On October 10, 1947, the U.S. Army funeral ship Honda Knot docked in Oakland, California, delivering 3,027 caskets as a military band played “Taps” and Verdi’s “Requiem.” Inside were the remains of Americans who had died in the Pacific — the first to be repatriated from the battlefields of World War II. On the 75th anniversary of that first mission, the massive logistical campaign to bring 171,000 fallen Americans home has gone unremembered.
Kim Clarke, a writer in Michigan, is working to change that. For 15 years, Clarke, who is at work on a book about the program, has been poring over the records of the American Graves Registration Service, letters from distraught families, military personnel records and oral histories. “I believe it’s a largely unknown chapter of the war,” she told World War II.
Her mission began when she started researching her own grandfather, Corporal Delbert Trueman, killed at age 27 when his B-24 bomber was shot down over Vienna on October 17, 1944. Clarke became fascinated by the process that brought the fallen home. “I’ve made it a point,” she said, “to learn about the work of the embalmers, chaplains, army transport crews, casket manufacturers, military escorts, elected leaders—all those who were involved with returning the dead.” Her grandfather is now buried in a cemetery in Marion, Indiana.
During the war, the American military was unable to ship home the remains of those who fell overseas; the money and transport ships couldn’t be spared from the fight. The dead were buried in temporary military cemeteries in Europe and the Pacific. Once the war ended, families could choose to bring the fallen home for reburial or leave them undisturbed overseas. Some thought that moving the bodies amounted to desecration.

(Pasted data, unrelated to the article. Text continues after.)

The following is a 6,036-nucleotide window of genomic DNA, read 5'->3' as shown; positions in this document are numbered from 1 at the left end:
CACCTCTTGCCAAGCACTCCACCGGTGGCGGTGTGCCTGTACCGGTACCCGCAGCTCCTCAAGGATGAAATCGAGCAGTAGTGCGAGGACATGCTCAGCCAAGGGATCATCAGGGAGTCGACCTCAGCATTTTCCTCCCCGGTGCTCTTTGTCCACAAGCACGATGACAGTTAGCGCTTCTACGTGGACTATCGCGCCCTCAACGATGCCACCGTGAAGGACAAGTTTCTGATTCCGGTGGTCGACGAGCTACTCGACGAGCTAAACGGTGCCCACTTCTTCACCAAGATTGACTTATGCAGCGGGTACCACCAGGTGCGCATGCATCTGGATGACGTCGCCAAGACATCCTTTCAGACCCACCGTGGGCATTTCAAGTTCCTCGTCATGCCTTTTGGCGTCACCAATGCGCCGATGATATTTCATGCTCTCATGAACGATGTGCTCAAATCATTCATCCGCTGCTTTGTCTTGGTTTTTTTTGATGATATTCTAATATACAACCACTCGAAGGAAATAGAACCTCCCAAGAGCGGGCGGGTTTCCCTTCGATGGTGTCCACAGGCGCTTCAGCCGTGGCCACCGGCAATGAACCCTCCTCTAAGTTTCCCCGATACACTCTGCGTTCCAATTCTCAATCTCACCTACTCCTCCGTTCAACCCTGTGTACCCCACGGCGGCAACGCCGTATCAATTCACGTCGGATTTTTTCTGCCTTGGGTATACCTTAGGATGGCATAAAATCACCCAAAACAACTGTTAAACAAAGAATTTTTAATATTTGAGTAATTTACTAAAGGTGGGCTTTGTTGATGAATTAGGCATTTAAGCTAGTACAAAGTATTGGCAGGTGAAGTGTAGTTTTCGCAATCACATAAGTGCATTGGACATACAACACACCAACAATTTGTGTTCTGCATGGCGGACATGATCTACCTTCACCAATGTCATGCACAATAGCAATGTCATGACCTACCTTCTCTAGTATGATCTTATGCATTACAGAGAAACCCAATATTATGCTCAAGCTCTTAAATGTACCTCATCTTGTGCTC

But many wanted their loved ones brought home. First Lieutenant Leonard T. Mojica, 21, was the pilot of the B-24 in which Clarke’s grandfather died. Mojica, too, was killed when the plane went down. He was the only child of a divorced mother, Juanita Harding, and she was desperate for his body to come home. In pleas to military officials, she offered to sell her trailer home to pay for his return. “She was literally willing to give up everything she owned,” Clarke says. “Her letters are so incredibly sad but also filled with such love for her son.”
“The strain of waiting is rather hard to put into words,” Harding wrote in a May 1, 1948, letter to the army’s quartermaster general. “I lost him in October 1944 and I’ve been waiting for what [seems] like a thousand years to bring him home to rest.”
She got her wish. Mojica’s remains were repatriated in December 1948 and buried in Los Angeles’s Holy Cross Cemetery in February 1949. The government paid to bring the body home and allocated $75 for funeral expenses.
The $163 million repatriation program lasted from 1947, with the arrival of the Honda Knot, until 1951. More than 171,000 bodies — 60 percent of America’s World War II combat dead — were brought back from 86 countries on six continents. The remainder were laid to rest in permanent overseas cemeteries such as the Henri-Chapelle American Cemetery in Belgium. “For many families, the war did not end in 1945,” Clarke says. “Thousands of people, military and civilian, dedicated themselves, during the war and afterward, to plan for the repatriation and see that the dead were recovered and returned with honor.”
This article appeared in the Autumn 2022 issue of World War II.